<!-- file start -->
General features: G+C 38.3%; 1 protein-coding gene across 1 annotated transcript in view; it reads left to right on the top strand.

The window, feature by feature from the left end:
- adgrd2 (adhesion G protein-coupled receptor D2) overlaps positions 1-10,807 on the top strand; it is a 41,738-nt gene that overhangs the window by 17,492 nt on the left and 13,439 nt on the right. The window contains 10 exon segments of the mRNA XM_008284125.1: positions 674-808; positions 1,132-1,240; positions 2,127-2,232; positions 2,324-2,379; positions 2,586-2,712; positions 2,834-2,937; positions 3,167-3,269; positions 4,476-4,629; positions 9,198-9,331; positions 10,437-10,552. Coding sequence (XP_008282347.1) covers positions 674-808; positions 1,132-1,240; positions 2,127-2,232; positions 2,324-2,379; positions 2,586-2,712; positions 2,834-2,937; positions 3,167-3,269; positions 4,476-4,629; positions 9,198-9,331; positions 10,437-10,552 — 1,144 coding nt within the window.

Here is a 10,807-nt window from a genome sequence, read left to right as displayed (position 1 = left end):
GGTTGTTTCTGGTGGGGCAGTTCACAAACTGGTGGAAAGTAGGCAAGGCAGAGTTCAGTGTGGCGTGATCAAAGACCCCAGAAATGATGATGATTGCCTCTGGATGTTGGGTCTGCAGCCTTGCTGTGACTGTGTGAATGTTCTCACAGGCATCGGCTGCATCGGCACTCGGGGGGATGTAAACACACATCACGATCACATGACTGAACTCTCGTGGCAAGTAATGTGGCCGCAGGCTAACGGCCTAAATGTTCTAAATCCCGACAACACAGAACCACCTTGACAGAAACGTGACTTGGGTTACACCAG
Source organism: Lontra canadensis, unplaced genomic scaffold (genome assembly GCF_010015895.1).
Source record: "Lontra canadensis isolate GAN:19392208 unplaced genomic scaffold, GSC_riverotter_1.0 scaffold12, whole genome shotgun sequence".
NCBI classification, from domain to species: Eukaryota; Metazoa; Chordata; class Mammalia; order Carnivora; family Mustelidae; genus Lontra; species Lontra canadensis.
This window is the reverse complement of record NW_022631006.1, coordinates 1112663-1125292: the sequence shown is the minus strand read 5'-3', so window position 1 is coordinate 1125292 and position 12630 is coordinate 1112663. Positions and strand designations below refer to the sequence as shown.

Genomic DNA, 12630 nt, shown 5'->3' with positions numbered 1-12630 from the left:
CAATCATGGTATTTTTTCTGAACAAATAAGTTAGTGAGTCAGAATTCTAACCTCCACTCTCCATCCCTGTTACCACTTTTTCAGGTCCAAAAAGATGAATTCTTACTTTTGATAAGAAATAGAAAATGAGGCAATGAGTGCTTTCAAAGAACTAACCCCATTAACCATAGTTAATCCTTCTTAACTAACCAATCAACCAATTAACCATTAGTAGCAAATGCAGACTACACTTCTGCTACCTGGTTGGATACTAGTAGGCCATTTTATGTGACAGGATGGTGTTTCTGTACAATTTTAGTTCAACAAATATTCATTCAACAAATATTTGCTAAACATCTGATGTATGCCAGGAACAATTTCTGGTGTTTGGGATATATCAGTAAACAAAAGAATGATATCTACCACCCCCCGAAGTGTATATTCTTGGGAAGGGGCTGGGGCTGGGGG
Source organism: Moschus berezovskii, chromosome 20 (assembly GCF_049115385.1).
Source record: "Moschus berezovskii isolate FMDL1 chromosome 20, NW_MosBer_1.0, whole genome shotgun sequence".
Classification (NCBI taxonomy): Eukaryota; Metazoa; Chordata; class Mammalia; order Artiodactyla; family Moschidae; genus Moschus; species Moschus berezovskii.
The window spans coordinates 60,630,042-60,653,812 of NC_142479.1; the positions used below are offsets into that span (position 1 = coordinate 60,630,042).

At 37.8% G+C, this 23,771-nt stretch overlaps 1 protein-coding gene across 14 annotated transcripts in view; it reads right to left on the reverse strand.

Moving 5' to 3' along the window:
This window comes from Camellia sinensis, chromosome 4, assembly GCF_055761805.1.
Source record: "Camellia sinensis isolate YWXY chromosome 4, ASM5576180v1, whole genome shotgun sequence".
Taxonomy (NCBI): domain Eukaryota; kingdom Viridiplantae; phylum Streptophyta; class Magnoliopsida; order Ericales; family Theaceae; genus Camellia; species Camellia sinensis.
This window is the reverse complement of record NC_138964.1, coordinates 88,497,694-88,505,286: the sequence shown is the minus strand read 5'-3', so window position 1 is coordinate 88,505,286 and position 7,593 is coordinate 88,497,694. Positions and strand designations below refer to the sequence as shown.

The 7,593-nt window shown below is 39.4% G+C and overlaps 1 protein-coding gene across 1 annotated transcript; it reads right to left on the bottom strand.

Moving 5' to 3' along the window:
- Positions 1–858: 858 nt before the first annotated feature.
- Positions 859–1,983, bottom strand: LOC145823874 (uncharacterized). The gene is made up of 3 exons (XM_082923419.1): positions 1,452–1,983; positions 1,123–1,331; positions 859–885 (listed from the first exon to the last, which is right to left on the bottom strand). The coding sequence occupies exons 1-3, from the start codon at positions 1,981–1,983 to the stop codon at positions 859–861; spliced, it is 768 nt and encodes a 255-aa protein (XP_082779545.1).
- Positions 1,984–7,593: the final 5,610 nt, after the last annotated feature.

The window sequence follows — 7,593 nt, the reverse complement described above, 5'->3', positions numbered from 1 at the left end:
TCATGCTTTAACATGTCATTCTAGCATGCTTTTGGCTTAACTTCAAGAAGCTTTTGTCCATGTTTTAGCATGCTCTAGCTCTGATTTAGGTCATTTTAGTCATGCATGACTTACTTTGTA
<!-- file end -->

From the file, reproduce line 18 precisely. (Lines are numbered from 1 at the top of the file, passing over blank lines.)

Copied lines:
This window comes from Camellia sinensis, chromosome 4, assembly GCF_055761805.1.